Well, we spent a week making sure she was happy and comfortable, giving her whatever she felt like eating. We expected that any day we would go out and find her gone but Jenni had other plans. She was a tough little goat, and even as weak and sick as she was she wasn't going to go out easy.
Then last weekend she just crashed. She got so weak that she would fall over and couldn't get back up with out help. We finally made the decision that on Monday I would take her to our local large animal vet to the euthanized.
That morning, while I was milking the other girls, Jenni fell down three times and needed help even getting her head and shoulders back upright. The third time, I got her into an upright and comfortable position laying in the hay and told her what was going to happen. Then I headed back up front to pick up the milk, call the vet, and put a large dog kennel in my car to transport the little girl.
When I went back to get Jenni, she was standing, waiting for me at the gate. She somehow got herself up and made her way to a place in the pasture she hadn't been in weeks, if not months. It may sound silly, but I took it as reassurance that we had made the right decision and that Jenni was ready to go.
I carried Jenni up front and loaded her into my car. She had lost so much weight, carrying her was unfortunately very easy. While we waited at the vet's office, I sat in the back of the car talking to Jenni and feeding her oatmeal and cabbage leaves, some of her favorite food. My wonderful large animal vet came out and Jenni went very quickly without any distress at all. She was finally able to leave her arthritic, painful body.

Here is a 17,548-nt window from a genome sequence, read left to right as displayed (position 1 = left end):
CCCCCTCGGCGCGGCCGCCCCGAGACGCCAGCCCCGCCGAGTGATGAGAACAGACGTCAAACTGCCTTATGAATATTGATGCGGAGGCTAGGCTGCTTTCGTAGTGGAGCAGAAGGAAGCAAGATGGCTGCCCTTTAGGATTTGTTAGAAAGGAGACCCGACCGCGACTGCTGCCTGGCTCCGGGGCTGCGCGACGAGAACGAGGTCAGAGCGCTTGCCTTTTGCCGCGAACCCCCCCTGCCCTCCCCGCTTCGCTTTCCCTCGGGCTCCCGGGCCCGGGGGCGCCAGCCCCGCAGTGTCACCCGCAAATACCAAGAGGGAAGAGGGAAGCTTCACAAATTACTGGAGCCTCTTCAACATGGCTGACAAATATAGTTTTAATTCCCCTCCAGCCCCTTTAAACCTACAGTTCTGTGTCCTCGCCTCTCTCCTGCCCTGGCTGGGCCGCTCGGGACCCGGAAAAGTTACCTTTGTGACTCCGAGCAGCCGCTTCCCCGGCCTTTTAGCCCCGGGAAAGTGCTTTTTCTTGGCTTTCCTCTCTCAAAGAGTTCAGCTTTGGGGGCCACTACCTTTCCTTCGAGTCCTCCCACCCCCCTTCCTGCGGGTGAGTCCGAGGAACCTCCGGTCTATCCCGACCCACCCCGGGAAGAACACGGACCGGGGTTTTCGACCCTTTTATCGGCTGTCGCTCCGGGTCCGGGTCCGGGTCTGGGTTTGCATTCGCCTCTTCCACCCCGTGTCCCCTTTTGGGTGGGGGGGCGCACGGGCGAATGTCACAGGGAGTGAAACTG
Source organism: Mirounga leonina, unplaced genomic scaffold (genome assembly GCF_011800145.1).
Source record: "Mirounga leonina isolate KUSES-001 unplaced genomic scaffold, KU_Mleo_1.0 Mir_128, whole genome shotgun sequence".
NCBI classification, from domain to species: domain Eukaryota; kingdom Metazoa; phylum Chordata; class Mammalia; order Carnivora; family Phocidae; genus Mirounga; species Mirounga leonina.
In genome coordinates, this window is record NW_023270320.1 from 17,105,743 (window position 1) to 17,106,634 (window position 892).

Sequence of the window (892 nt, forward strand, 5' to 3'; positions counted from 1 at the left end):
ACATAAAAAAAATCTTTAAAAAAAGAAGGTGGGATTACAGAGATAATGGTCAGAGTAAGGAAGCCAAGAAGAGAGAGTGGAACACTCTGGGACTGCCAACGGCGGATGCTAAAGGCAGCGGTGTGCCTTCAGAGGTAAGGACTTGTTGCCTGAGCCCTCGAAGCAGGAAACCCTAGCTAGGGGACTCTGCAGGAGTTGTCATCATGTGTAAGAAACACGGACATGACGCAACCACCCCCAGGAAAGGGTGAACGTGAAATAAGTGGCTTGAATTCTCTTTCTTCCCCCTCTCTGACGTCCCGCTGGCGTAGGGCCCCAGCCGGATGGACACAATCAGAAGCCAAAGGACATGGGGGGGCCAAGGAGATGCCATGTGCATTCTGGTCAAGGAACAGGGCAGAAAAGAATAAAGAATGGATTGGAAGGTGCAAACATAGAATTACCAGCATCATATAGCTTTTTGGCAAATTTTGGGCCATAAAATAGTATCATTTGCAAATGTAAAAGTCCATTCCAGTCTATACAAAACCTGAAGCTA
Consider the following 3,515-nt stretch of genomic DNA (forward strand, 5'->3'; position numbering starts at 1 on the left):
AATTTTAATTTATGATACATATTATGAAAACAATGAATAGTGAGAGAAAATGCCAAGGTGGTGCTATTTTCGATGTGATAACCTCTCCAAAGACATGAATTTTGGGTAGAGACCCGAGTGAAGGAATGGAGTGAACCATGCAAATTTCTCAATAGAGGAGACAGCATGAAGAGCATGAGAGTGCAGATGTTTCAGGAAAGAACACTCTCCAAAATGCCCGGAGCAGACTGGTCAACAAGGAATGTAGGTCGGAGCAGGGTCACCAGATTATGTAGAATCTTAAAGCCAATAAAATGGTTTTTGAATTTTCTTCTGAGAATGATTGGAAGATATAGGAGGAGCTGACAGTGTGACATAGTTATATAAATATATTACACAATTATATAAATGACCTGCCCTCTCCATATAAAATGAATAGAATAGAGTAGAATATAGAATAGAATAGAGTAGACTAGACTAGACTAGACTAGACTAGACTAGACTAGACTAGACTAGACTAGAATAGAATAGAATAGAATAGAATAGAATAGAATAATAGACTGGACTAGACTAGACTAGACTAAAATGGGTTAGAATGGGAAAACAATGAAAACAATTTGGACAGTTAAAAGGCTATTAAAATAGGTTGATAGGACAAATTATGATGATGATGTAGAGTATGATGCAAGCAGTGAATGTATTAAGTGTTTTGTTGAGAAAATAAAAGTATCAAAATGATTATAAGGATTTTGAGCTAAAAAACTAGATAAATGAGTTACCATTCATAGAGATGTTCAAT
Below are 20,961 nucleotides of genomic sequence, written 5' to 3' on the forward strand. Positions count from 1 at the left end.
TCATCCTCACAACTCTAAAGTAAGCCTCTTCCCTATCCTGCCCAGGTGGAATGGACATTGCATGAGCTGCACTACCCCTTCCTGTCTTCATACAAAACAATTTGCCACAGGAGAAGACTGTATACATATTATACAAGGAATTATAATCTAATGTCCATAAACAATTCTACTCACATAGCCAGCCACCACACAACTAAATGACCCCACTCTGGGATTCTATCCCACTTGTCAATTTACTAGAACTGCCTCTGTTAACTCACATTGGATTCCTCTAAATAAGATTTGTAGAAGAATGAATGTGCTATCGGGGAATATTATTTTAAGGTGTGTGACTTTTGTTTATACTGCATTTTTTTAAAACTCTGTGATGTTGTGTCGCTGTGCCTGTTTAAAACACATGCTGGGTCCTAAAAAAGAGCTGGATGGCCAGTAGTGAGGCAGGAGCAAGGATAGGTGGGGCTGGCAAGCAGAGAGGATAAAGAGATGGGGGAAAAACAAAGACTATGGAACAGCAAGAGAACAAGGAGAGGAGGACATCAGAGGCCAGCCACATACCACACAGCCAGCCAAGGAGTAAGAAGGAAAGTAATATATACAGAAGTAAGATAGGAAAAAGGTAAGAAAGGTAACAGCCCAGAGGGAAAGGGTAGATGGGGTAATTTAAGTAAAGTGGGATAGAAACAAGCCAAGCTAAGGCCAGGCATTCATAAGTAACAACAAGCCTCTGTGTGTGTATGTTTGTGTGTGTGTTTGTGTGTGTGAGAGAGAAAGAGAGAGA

My vet did say that what happened with Jenni is what happens with CAE+ goats at the end. They just start to waste away. Everything falls apart all at once, and they are just not strong enough to fight off things like worms and infections.
I brought Jenni's body back with me to the farm. I thought it was important that the other goats, especially her companion Josie, know that Jenni was gone and not just missing. I laid her in the middle of the goat yard and all the girls gave her a little sniff before heading back out to graze. We had our own little goat wake.
I managed to pretty much hold it together all day. It wasn't until later that evening that I came around the corner to see Josie just standing with her head hanging down, staring into the goat room where Jenni spent most of her time the last few weeks that my heart broke a little. Josie and Jenni came to our farm together and were virtually inseparable until Jenni got too sick to go out grazing every day. We even wondered if the two girls were related somehow.
All in all, I really think we made the right decision. If we had known that Jenni wasn't going to go on her own, we would have brought her to the vet sooner. Goats are way tougher that sheep, and little Jenni was a real fighter to the end.
you did the right thing, she's not hurting anymore, very proud of what you do.ReplyDelete
Sorry for your loss and sadness; though you know it was the right thing to do for her, it was a very difficult decision that you had to make. This post is a nice tribute to both her and your dedication to your animals. I am sure your Jenni felt loved and cared for every minute of her life.ReplyDelete
you are a very loving person . I love how you write from your heart.ReplyDelete